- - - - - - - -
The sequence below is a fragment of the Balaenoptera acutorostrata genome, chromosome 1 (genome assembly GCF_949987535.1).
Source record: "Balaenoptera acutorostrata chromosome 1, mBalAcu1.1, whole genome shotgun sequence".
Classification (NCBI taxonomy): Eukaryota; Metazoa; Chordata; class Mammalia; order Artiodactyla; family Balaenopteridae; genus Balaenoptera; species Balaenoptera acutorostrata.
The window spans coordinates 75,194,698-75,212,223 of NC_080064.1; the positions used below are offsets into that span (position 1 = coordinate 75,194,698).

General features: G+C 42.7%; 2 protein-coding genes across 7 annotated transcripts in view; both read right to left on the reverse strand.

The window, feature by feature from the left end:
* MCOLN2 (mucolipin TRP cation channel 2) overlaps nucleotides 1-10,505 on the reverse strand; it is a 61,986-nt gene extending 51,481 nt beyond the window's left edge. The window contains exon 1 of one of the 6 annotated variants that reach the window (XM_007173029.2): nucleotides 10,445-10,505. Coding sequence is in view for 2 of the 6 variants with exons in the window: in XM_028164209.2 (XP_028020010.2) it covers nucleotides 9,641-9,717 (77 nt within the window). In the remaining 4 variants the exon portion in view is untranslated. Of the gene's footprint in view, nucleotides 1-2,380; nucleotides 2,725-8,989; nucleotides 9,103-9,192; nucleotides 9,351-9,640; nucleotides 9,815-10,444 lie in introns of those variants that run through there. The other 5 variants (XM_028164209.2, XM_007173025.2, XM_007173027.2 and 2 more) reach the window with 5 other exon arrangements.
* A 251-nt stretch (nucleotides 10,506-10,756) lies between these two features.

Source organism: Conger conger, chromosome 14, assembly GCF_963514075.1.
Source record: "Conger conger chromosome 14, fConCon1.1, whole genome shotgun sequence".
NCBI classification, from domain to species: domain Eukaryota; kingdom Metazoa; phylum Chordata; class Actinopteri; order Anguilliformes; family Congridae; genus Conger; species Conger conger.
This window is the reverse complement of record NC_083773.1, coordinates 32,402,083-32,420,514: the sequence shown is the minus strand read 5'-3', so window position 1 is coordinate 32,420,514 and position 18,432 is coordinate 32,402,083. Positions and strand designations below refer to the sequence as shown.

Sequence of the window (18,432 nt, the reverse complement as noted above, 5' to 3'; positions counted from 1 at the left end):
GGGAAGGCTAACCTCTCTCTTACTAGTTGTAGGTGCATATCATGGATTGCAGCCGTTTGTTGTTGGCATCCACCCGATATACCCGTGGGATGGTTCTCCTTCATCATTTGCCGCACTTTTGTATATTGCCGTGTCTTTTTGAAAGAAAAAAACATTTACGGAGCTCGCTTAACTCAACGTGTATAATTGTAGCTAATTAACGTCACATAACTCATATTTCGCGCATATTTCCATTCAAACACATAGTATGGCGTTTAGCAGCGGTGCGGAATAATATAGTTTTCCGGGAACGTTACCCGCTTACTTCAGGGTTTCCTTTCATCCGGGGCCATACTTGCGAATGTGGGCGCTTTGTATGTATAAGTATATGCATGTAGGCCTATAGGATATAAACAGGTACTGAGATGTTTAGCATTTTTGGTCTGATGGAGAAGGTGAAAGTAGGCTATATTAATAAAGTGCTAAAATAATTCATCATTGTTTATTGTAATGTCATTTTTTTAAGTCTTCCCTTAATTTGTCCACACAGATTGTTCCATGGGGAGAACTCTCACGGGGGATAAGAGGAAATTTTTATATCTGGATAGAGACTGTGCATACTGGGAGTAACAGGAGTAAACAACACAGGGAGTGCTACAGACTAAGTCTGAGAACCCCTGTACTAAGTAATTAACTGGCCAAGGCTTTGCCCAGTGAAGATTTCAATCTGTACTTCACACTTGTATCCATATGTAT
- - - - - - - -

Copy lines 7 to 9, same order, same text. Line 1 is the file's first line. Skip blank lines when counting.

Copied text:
* MCOLN2 (mucolipin TRP cation channel 2) overlaps nucleotides 1-10,505 on the reverse strand; it is a 61,986-nt gene extending 51,481 nt beyond the window's left edge. The window contains exon 1 of one of the 6 annotated variants that reach the window (XM_007173029.2): nucleotides 10,445-10,505. Coding sequence is in view for 2 of the 6 variants with exons in the window: in XM_028164209.2 (XP_028020010.2) it covers nucleotides 9,641-9,717 (77 nt within the window). In the remaining 4 variants the exon portion in view is untranslated. Of the gene's footprint in view, nucleotides 1-2,380; nucleotides 2,725-8,989; nucleotides 9,103-9,192; nucleotides 9,351-9,640; nucleotides 9,815-10,444 lie in introns of those variants that run through there. The other 5 variants (XM_028164209.2, XM_007173025.2, XM_007173027.2 and 2 more) reach the window with 5 other exon arrangements.
* A 251-nt stretch (nucleotides 10,506-10,756) lies between these two features.

Source organism: Conger conger, chromosome 14, assembly GCF_963514075.1.